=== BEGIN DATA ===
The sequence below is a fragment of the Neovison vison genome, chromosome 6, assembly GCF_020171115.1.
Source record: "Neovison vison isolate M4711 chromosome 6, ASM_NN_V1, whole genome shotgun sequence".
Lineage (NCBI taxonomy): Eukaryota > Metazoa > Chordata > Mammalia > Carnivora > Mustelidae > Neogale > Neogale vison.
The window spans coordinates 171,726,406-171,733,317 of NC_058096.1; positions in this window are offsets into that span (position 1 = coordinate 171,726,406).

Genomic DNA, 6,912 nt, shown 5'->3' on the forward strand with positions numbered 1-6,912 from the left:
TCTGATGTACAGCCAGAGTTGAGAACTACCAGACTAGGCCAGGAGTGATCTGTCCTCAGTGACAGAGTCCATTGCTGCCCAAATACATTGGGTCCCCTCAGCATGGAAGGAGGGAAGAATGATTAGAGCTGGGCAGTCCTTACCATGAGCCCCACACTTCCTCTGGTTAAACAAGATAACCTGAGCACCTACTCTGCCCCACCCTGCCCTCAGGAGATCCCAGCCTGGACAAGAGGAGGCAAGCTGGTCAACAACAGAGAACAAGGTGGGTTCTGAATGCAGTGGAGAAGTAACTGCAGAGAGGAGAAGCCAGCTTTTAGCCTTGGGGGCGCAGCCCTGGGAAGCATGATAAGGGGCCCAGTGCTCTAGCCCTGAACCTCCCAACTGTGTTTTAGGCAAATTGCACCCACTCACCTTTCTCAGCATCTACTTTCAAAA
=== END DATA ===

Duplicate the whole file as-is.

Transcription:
The sequence below is a fragment of the Neovison vison genome, chromosome 6, assembly GCF_020171115.1.
Source record: "Neovison vison isolate M4711 chromosome 6, ASM_NN_V1, whole genome shotgun sequence".
Lineage (NCBI taxonomy): Eukaryota > Metazoa > Chordata > Mammalia > Carnivora > Mustelidae > Neogale > Neogale vison.
The window spans coordinates 171,726,406-171,733,317 of NC_058096.1; positions in this window are offsets into that span (position 1 = coordinate 171,726,406).

Genomic DNA, 6,912 nt, shown 5'->3' on the forward strand with positions numbered 1-6,912 from the left:
TCTGATGTACAGCCAGAGTTGAGAACTACCAGACTAGGCCAGGAGTGATCTGTCCTCAGTGACAGAGTCCATTGCTGCCCAAATACATTGGGTCCCCTCAGCATGGAAGGAGGGAAGAATGATTAGAGCTGGGCAGTCCTTACCATGAGCCCCACACTTCCTCTGGTTAAACAAGATAACCTGAGCACCTACTCTGCCCCACCCTGCCCTCAGGAGATCCCAGCCTGGACAAGAGGAGGCAAGCTGGTCAACAACAGAGAACAAGGTGGGTTCTGAATGCAGTGGAGAAGTAACTGCAGAGAGGAGAAGCCAGCTTTTAGCCTTGGGGGCGCAGCCCTGGGAAGCATGATAAGGGGCCCAGTGCTCTAGCCCTGAACCTCCCAACTGTGTTTTAGGCAAATTGCACCCACTCACCTTTCTCAGCATCTACTTTCAAAA